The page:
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Nora’s Exit/No Exit (Read 15224 times)
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Nora’s Exit/No Exit
12/28/11 at 14:28:35
 
Nora’s Exit/No Exit
A Sartrean Look Inside Ibsen’s Doll House
 
The three protagonists of Jean-Paul Sartre’s “No Exit” are literary progeny of Henrik Ibsen’s Nora of “A Doll House.”  As 20th-century existentialism is both a response to and an intensification of 19th-century social realism, Sartre’s triumvirate of the condemned is both a response to and an intensification of Ibsen’s proto-feminist rebel.  Sartre’s characters are a distorted but illuminating counterpart of the stages of Nora’s journey from idealism through disillusionment to liberation.  The nature of this liberation is what Sartre leads us to call into question.  Was Nora’s liberation merely a step from one hell into another?
 
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Henrik Iben’s A Doll House (1879)  deserves to be noticed as a significant precursor text for Jean-Paul Sartre’s No Exit (1944).   As 20th-century existentialism is both a response to and an intensification of 19th-century social realism, Sartre’s triumvirate of the condemned is both a response to and an intensification of Ibsen’s proto-feminist rebel.
     When Nora slammed the door, the sound that reverberated was a critical challenge to conventional views on the proper role of women and the nature of love and marriage.  How can human beings--women in particular--attain personal fulfillment within a society that encloses them within rigid roles and expectations that they themselves had no part in creating?  When Garcin exclaimed, “Hell is--other people,”  the gasp that was evoked from audiences signified the radical impasse between our fundamental human aspirations for love (or at least personal validation by others), and the self-directed, egoistic means we use to fulfill them.  How can human beings--women and men--attain an ideal of fulfillment when the very resources we can put to such use compel us by their very nature into alienating forms of behavior toward others?  The two questions are different, and yet somehow the same.
     Garcin, Estelle, and Inez are literary progeny of the self-liberated Nora Helmer.  Sartre’s characters, trapped in an endless cycle of bad faith and frustration, are a distorted but illuminating counterpart of the stages of Nora’s painful journey from self-deceptive idealism through despairing disillusionment to final liberation.  The nature of this liberation is what they lead us to call into question.  Just as beyond No Exit’s small room in Hell there lies only “more rooms, more passages, and stairs,”   beyond the Helmers’ house of Victorian confinement there lies only more houses of the same type, governed by the same repressive values.  And even when, three generations after Ibsen, most of the old social strictures have been dismantled, intimate human relationships can still appear as hopelessly oppressive to individuals.  Is Nora’s liberation, then, merely a step from one hell into another?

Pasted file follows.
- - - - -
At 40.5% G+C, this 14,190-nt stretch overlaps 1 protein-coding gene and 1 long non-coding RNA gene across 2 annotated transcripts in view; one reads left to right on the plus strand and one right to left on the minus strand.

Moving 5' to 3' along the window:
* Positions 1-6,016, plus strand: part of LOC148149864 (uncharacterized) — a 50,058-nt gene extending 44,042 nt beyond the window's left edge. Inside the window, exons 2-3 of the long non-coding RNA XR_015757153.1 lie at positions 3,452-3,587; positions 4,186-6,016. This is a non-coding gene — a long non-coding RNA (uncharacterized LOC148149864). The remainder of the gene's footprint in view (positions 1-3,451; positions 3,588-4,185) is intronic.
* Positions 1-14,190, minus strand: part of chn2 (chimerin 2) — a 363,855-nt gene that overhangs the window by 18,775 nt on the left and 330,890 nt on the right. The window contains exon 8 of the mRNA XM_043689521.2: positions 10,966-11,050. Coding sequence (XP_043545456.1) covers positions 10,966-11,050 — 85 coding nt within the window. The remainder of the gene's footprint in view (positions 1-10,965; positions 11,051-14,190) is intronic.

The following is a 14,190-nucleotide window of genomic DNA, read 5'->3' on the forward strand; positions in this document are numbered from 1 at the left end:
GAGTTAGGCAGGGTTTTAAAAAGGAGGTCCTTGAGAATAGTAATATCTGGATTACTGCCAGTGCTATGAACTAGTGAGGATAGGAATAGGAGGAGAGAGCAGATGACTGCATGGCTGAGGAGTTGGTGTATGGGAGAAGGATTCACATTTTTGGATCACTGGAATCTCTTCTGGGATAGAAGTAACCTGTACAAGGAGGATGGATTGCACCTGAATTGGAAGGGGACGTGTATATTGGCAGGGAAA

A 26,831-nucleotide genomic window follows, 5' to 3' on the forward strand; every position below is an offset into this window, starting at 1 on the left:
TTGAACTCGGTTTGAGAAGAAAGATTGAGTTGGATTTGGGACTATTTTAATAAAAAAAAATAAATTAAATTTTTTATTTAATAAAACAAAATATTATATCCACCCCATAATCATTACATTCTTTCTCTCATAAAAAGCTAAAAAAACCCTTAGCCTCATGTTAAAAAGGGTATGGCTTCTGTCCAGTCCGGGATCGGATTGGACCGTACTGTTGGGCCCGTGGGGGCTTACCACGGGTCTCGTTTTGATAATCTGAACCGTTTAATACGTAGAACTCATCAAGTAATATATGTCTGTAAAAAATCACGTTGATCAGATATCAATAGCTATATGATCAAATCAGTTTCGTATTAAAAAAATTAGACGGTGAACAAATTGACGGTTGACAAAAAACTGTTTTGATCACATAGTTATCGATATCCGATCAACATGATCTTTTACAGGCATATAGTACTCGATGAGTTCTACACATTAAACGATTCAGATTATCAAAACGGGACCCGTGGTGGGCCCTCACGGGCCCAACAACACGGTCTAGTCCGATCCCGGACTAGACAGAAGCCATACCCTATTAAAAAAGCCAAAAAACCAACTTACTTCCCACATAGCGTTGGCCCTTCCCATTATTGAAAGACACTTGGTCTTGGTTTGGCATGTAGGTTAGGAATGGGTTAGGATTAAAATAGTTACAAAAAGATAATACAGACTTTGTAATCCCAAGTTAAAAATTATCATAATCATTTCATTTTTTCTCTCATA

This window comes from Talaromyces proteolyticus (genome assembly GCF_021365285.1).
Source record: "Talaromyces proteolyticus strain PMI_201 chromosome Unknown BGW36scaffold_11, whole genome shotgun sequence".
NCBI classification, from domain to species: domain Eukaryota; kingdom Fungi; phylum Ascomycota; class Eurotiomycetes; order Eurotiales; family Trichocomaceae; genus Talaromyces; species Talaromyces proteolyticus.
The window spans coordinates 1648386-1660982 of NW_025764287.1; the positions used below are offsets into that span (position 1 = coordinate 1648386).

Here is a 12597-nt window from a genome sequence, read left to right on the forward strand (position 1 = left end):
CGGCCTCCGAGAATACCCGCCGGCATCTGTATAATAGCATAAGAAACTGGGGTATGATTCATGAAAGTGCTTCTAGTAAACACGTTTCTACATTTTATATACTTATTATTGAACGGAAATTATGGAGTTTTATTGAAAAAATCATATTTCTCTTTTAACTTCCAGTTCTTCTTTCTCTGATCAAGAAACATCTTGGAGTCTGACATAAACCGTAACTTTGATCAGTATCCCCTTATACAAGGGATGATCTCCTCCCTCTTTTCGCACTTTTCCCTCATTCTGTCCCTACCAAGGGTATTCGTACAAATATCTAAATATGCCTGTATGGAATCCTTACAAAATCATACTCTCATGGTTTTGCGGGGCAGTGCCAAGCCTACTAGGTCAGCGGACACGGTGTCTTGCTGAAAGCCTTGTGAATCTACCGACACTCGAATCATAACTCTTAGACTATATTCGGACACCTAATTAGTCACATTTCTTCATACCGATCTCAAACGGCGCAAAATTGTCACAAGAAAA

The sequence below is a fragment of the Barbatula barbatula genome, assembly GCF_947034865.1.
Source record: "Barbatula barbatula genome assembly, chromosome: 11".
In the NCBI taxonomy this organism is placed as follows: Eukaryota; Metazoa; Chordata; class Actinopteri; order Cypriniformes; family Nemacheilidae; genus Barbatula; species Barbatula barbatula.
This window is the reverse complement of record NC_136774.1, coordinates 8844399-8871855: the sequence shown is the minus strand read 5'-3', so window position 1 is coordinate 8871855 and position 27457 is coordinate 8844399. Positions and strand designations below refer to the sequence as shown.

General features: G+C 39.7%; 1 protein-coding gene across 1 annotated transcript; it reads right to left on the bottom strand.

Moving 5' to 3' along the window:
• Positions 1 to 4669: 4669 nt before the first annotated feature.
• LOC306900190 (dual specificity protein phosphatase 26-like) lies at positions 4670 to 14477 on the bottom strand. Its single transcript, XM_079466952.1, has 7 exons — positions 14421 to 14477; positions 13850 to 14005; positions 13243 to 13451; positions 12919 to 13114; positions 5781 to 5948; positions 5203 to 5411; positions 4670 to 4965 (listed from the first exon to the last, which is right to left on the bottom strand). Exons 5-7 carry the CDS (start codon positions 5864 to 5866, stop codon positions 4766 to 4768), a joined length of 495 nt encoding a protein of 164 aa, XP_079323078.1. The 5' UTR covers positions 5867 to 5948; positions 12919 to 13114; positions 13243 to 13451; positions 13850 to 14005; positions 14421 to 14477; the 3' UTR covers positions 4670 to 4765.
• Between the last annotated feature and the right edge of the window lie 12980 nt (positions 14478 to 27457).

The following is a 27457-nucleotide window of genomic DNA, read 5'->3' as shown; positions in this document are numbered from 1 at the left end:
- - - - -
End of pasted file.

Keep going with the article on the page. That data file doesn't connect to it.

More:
The distinct forms of Sartrean bad faith manifested by Garcin, Estelle, and Inez can, in fact, all be seen in Nora.  Before her moment of awakening, she largely exhibits the type that Sartre delineated through the character of Estelle; during her struggle to tear herself free, she resembles the bad faith of Inez; and after her decision, when she explains herself and makes her exit, she resembles the bad faith of Garcin.  Ibsen’s final tone of hopefulness requires significant qualification--liberation is haunted throughout by questionability.
     It was Bernard Shaw, in 1913, who pointed out, in his The Quintessence of Ibsenism,  that Nora’s progress is one from happy idealism, through unhappy idealism, to disillusioned realism.  In the Helmer household, we at first have “the sweet home, the womanly woman, the happy family life of the idealist’s dream.”   After Nora perceives the consequences of her committing forgery in order to borrow enough money to send her husband on a life-saving vacation in the south, she falls into despair, and “resolves to kill herself rather than allow him to destroy his own career by taking the forgery on himself to save her reputation.”    But Torvald’s  self-serving rage in response to his discovery of Nora’s forgery leads Nora to an epiphany in which “she sees that their whole family life has been a fiction: their home a mere doll’s house in which they have been playing at ideal husband… and wife…  So she leaves him then and there and goes out into the real world to find out its reality for herself.”  
     The happy young wife and mother that Nora is in her first phase--the one Torvald likes to call “skylark” and “squirrel”--already has an unseen shadow self, the one who carries out a business arrangement and runs a domestic money-making enterprise intended to preserve that very carefree conventional surface.  Her young-wifely mannerisms are all literally an act, a performance.  This is in fact a woman in the throes of desperation; her private entrepreneurial activities and her contrasting public persona are both linked to a desperate attempt to preserve the all-important appearance of domestic respectability.  Individual initiative has been placed in the service of a classically “feminine” form of bad faith; this is what we will later see delineated from Sartre’s perspective in the character of Estelle.  The threatened destruction of the respectable surface then drives Nora into a despairing self-destructiveness that thinly conceals a will to destroy the institutions that are oppressing her; we will see this delineated in Sartre’s character of Inez.  ....
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